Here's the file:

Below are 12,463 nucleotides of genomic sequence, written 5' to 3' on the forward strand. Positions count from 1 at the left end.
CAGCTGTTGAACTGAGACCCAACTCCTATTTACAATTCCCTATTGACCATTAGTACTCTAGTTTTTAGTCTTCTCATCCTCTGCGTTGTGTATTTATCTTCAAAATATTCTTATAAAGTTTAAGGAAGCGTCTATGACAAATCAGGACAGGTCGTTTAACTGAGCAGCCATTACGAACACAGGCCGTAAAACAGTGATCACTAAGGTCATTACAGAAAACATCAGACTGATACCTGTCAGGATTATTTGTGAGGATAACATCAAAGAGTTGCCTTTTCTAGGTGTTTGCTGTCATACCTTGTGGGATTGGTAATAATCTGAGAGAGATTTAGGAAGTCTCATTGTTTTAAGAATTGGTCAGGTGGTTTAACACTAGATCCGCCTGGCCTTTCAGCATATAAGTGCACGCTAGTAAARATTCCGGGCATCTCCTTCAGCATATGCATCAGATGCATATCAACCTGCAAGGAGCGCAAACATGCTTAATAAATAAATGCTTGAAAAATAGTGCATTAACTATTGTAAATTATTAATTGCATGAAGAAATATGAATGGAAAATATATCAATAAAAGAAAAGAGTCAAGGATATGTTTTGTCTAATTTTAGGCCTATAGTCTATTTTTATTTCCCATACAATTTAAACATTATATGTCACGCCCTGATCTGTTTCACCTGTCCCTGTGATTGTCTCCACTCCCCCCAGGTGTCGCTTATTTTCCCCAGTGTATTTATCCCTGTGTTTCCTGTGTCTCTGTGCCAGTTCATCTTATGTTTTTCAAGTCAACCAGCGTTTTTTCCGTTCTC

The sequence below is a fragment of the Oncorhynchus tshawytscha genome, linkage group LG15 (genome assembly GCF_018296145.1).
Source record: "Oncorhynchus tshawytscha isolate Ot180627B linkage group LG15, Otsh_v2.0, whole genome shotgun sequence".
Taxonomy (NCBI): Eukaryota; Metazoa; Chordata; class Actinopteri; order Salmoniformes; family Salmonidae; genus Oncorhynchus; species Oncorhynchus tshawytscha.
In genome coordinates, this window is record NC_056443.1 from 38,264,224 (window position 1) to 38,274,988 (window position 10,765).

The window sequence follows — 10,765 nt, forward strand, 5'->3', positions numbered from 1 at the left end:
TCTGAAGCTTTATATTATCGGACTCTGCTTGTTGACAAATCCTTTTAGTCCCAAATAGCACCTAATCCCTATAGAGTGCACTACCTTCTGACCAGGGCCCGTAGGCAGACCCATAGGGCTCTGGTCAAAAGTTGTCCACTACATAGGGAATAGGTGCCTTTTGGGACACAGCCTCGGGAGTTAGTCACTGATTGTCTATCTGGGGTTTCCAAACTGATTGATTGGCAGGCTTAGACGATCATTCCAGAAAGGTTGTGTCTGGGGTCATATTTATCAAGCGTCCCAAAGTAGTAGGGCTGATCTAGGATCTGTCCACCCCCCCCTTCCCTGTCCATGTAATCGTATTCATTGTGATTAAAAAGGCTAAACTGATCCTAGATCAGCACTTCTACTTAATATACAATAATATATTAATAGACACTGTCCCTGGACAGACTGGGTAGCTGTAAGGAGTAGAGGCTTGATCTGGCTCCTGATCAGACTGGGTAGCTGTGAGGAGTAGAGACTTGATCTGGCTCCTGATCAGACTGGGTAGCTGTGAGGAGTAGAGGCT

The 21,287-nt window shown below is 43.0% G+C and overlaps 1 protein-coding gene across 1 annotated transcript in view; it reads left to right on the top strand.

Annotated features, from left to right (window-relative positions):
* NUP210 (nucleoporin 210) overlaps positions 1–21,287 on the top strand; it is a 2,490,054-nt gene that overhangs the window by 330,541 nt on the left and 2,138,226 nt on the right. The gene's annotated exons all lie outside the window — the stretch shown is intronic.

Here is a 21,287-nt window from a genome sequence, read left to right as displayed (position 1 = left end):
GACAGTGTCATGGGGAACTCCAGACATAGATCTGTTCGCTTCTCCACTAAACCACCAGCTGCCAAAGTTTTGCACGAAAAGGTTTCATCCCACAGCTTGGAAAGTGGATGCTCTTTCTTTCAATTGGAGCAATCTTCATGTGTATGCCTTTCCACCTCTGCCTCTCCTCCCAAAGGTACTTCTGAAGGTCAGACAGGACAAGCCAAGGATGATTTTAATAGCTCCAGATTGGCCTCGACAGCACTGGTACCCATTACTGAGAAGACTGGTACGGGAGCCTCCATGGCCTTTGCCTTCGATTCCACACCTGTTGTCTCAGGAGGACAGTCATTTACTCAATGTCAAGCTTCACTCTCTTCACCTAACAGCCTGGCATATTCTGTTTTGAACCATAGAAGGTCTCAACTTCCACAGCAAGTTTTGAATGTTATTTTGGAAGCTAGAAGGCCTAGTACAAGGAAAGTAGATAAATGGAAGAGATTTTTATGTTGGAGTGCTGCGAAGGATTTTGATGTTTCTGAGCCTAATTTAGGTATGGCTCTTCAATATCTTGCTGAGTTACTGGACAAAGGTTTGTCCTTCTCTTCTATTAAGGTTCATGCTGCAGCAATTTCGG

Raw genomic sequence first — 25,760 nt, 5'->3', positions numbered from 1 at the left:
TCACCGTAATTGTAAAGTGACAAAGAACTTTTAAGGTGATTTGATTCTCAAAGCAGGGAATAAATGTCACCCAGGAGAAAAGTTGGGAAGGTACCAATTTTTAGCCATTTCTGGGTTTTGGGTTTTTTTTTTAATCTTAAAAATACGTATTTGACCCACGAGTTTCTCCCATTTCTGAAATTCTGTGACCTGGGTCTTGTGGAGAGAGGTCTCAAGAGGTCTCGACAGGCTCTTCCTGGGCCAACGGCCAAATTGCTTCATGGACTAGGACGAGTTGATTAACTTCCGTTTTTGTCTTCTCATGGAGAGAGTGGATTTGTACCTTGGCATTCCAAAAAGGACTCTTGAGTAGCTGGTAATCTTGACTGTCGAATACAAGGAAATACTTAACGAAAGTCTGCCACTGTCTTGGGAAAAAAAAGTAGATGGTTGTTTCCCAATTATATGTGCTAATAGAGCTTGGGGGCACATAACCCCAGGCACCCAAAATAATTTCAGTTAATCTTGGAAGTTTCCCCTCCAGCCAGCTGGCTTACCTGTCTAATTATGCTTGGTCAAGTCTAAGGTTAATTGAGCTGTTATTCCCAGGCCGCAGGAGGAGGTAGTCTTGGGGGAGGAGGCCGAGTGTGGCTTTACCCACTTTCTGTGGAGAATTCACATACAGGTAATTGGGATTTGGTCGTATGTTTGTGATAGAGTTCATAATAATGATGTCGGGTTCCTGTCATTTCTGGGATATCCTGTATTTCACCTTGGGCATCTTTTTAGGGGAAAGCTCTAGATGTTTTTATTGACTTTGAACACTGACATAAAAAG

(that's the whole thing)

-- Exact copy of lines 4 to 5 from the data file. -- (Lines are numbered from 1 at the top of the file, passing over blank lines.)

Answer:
Source record: "Oncorhynchus tshawytscha isolate Ot180627B linkage group LG15, Otsh_v2.0, whole genome shotgun sequence".
Taxonomy (NCBI): Eukaryota; Metazoa; Chordata; class Actinopteri; order Salmoniformes; family Salmonidae; genus Oncorhynchus; species Oncorhynchus tshawytscha.